"Our goal in physical therapy is to make the transition from the first rehabilitation range-of-motion exercises to those more specific to sports, including jumping, hopping and running backwards. With the button device, athletes tend to make the comeback quicker because the range of motion isn't lost," said Jorge Giral, DPT, one of more than a dozen orthopedic physical therapists in the rehabilitation department at Doctors Hospital. Three physical therapists are certified in rehabilitation techniques with Pilates equipment and stretching. Giral has additional certification in orthopedic manual therapy and strength and conditioning.
During the second six weeks, Walker was walking and undergoing intensive physical therapy with aggressive strengthening, motion and balance exercises.
"The average time to start walking is at six to twelve weeks. We at Doctors Hospital have a lot of experience treating athletes, from professionals to the weekend warrior, and are more confident with them bearing weight. The sooner they can walk, the sooner they can get back to playing," Hodgkins said.
Walker began walking on an anti-gravity treadmill, a machine developed by NASA that makes the body buoyant, reducing impact on joints and ligaments. Giral zipped him into the harness of the anti-gravity treadmill, a high-priced machine used in the sports world for about seven years for training and rehabilitation.
"I had been afraid to put weight on my foot and to walk on the regular treadmill," Walker said. "With this other treadmill, I didn't have any pain so I gained confidence."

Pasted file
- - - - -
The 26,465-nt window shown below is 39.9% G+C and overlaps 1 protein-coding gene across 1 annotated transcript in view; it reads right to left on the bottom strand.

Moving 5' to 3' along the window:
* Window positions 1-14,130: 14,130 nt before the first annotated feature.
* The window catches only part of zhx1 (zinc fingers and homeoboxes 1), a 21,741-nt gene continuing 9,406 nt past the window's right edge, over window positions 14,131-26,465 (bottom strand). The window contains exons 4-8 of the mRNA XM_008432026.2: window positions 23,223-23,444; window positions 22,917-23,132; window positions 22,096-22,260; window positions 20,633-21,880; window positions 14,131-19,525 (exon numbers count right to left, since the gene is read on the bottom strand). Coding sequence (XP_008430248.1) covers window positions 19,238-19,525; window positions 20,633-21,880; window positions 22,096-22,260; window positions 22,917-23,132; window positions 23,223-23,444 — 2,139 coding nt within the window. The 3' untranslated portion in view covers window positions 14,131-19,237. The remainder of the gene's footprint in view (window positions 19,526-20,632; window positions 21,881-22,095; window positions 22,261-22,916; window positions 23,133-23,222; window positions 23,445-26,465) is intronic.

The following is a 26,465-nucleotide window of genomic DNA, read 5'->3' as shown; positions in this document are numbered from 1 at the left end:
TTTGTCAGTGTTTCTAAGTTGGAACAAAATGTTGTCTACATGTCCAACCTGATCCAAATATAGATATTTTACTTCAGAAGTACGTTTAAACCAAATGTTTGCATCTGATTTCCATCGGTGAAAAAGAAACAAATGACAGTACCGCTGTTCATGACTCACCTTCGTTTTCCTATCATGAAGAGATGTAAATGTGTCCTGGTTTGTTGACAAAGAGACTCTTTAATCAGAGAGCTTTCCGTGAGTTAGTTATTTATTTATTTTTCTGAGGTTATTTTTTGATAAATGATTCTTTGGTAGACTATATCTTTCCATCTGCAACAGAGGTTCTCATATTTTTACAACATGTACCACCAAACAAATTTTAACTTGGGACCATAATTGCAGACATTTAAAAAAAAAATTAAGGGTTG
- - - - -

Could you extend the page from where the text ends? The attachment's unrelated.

Giral said the anti-gravity treadmill allowed Walker to begin walking correctly while keeping up cardiovascular conditioning.
Once only accessible to professional and college sports teams and specialized hospitals, the anti-gravity treadmill has become a standard tool for physical therapy. The machine pumps air into a chamber wrapped around the body from the waist down. The increased air pressure on the body lifts it up, reducing the impact when feet touch the ground. It can be calibrated to change the body weight from 100 percent down to 20 percent.
"Physicians have taken a liking to the machine, because the patient is able to return to weight-bearing and high-impact activities quicker," Giral said.
Aquatic therapy remains popular, but its limitations include access, movements that are less natural, infection, and fear of water. People with incisions from surgeries such as ACL repairs are susceptible to reopening the wound.
"Most patients who fit in the harness are good candidates for the anti-gravity treadmill," Giral said. "The use of the technology was initially for athletes, but we are now treating people with knee replacements, osteoarthritis and car accident injuries. Patients are happy. They feel like they are progressing because they are doing functional movements earlier in their recovery. It returns them to a sense of normalcy."
Progressing from surgery to running is a slow transition period and the speed of doing the exercises depends on the athlete. The healing process is monitored with a series of X-rays, physical exams by the doctor, and subjective patient reports on the level of pain.
"The less pain, the more progress he or she is making," Hodgkins said.
"Dr. Hodgkins says I'm where I should be," Walker said. "The therapy is really helping me get into shape for track season."
Melissa Lichtenheld is a freelance writer affiliated with Baptist Health South Florida, the parent company of Doctors Hospital.